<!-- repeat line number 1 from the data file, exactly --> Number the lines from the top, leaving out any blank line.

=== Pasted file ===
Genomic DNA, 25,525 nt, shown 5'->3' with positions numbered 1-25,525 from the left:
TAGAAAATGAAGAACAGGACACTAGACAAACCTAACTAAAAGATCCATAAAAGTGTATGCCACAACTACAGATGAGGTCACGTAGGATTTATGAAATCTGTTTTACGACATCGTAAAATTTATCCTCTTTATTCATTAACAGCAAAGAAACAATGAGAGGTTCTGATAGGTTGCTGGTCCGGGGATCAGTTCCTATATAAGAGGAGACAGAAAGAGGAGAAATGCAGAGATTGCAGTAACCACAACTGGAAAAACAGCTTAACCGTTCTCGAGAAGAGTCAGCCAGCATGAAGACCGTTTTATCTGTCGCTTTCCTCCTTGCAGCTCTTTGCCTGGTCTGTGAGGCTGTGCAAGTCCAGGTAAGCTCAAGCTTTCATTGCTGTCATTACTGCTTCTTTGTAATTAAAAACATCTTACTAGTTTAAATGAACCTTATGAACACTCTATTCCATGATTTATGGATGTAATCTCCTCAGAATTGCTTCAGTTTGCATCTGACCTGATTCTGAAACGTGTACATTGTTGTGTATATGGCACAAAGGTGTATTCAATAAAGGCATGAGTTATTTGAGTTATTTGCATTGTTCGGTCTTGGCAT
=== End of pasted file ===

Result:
Genomic DNA, 25,525 nt, shown 5'->3' with positions numbered 1-25,525 from the left: